For the semiconductor gurus out there...a question

Discussion in 'General Electronics Chat' started by KL7AJ, Apr 3, 2015.

  1. KL7AJ

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    I get a lot of top end audio amplifiers in the shop (everything from guitar amps to P.A. systems) that use the awkward quasi-complementary-symmetry output stage. The quasi-complementary stage was originally designed (according to legend) because it was difficult to build high power PNP transistors, so they had to fake the PNP side by using a pnp driver and an NPN output device (the 2N3055 still reigns supreme).

    My question is....with MODERN semiconductor manufacturing methods, is the "quasi" even necessary? Certainly there should be a complement to the 2N3055...or is there? Does anyone have an inside track on this.

    The quasi complementary symmetry circuit is an annoying circuit....not because it sounds bad...it just seems like a kluge. The true complementary-symmetry amplifier is...well...more symmetrical.

    I've been in the business for over 45 years and can't figure out why the quasi complementary circuit hasn't died a necessary death.

    Help me understand.

    Eric
     
  2. #12

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    I don't actually know if P type bipolars have improved very much in the last 40 years, but consider,
    Mfg's can do this in with fast switching mosfets in PWM mode...and cheaper, too!
    So what happens to their sales figures if they do?
    The audiophools would hang you in effigy, if not in reality, if you, "improved" their antique amplifiers.

    Just a few thoughts.
    Nowhere near a complete answer.
     
  3. nsaspook

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  4. KL7AJ

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    Alas...that device is obsolete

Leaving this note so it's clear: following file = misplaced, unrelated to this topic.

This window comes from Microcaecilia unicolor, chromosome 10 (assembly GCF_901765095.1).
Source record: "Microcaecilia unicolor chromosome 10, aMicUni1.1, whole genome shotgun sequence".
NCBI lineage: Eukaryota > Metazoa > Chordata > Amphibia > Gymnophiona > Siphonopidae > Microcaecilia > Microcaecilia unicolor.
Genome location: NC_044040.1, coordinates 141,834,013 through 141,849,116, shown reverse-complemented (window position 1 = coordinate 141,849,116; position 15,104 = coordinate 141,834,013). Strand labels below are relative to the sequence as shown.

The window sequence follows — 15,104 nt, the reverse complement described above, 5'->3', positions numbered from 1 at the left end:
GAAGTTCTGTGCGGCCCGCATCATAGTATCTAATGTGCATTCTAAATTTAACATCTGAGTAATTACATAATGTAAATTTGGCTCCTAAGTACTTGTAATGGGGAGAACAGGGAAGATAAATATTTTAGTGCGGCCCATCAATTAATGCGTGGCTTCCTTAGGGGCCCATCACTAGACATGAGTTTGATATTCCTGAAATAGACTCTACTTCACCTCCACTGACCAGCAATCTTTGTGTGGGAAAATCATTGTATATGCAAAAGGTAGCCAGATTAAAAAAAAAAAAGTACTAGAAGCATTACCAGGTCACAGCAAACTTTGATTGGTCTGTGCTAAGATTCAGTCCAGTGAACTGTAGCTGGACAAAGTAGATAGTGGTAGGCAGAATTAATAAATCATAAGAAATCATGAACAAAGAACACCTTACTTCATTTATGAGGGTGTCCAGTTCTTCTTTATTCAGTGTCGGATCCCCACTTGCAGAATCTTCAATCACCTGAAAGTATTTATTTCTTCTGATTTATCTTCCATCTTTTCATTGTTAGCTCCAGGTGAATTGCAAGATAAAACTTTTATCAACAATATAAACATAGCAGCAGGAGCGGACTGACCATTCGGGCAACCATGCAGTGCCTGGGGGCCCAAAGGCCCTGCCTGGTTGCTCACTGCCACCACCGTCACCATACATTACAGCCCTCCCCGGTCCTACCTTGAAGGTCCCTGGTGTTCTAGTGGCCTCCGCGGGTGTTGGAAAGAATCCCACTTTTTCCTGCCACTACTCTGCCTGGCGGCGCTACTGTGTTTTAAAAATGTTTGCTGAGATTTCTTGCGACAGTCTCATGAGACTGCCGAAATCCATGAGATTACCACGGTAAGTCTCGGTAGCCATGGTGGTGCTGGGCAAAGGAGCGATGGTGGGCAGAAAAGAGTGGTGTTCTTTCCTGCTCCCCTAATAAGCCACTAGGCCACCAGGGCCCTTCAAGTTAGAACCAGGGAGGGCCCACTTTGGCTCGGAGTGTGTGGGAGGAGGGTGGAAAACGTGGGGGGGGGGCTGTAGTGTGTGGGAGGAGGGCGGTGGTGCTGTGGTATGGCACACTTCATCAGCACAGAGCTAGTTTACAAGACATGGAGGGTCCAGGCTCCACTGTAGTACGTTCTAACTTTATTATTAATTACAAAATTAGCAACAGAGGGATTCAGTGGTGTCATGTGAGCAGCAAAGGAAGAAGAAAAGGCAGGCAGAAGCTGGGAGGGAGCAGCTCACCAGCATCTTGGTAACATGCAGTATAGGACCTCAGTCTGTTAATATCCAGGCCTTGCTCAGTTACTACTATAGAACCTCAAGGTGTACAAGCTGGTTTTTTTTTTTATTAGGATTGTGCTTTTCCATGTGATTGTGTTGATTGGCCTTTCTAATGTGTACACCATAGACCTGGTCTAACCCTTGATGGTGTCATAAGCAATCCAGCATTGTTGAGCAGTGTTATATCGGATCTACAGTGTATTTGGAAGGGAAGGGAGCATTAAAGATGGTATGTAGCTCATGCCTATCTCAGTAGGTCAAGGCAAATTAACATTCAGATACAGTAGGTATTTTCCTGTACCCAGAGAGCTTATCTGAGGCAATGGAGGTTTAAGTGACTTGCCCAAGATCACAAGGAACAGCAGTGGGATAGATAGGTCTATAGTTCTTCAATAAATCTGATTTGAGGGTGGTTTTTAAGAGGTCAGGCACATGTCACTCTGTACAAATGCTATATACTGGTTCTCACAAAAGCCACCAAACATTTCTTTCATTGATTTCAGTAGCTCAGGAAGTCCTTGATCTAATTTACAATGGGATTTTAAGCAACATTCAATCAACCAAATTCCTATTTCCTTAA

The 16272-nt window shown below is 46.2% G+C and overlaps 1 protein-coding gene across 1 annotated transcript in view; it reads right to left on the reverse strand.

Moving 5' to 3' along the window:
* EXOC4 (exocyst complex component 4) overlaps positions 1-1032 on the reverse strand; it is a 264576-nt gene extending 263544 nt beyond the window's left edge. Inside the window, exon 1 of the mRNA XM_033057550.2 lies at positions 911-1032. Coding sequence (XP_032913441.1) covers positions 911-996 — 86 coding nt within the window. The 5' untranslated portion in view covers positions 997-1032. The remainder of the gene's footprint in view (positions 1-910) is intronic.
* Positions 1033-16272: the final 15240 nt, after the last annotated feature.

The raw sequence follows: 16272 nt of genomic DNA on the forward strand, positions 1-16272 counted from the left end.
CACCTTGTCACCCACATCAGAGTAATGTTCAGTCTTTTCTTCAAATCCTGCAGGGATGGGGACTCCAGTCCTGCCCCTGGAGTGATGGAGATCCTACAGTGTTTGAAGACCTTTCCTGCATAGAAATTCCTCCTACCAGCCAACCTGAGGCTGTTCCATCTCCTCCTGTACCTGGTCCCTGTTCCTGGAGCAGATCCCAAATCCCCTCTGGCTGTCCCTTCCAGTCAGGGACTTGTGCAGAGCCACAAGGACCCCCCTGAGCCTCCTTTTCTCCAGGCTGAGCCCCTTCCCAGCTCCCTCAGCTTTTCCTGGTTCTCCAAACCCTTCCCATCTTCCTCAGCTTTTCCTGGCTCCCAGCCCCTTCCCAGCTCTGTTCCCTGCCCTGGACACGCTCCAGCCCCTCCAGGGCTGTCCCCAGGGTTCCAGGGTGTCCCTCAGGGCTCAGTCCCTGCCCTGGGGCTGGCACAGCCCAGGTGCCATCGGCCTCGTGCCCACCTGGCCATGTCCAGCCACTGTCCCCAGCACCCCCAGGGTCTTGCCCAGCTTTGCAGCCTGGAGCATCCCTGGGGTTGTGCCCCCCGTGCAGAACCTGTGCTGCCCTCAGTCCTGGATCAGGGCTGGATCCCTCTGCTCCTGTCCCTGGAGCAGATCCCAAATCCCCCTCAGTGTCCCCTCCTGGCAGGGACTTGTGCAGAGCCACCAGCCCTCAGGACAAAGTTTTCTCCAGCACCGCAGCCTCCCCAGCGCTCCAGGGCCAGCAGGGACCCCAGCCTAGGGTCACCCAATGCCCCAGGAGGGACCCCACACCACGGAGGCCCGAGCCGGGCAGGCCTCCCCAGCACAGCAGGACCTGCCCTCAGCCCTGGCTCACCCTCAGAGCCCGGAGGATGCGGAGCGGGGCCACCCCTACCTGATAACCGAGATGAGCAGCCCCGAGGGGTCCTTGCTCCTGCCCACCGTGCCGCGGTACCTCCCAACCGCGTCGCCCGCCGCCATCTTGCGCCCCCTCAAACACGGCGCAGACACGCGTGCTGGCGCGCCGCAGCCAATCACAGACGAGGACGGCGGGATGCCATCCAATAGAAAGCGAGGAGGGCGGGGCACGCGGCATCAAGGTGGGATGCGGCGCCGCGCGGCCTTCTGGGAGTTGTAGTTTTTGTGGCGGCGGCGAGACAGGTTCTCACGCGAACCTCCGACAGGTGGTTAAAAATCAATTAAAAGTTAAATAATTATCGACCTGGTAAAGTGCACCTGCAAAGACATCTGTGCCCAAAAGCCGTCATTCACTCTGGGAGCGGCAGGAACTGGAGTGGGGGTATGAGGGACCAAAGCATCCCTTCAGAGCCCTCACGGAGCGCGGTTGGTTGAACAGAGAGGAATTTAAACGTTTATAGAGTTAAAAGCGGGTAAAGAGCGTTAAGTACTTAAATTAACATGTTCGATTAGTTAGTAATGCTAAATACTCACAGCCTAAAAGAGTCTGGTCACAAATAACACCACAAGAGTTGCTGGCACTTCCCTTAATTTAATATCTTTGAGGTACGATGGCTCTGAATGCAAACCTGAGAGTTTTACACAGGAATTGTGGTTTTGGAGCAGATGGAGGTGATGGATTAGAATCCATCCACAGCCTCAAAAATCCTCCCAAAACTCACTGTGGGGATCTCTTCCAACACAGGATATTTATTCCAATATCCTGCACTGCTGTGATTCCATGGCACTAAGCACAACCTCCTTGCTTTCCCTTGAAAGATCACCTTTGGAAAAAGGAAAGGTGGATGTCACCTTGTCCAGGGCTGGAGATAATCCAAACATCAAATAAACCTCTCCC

5. dl324

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    Audiophiles are pragmatic when it comes to what's high fidelity and what isn't. I've heard claims that they can hear the difference between a wire with a soldered splice and one without. But then they like the sound of distortion caused by the carbon comp resistors in their tube amps.

    BR
    Dennis
     
  6. nsaspook

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  7. #12

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    I think you are confusing, "pragmatic" with, "hysterical". :D
     
  8. KL7AJ

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  9. crutschow

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    My motto is "If it ain't broke, don't fix it."
    If the quasi complementary circuit gives satisfactory performance then why change it just to be " ...well...more symmetrical"?
     
  10. KL7AJ

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    Because asymmetry is an affront to the universe. Well, MY universe, anyway. :)
     
  11. MrChips

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  12. nsaspook

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    "Per the manufacturer, more stock expected week of 6/22/15"
    It's not discontinued, if there was greater demand for the transistor then more would be made in each batch. Normally with older parts a production schedule is designed to meet future demand for say 6 months to a year. These old transistors are not hard to make so just about any junk 6 inch fab in China can make millions if needed.
     
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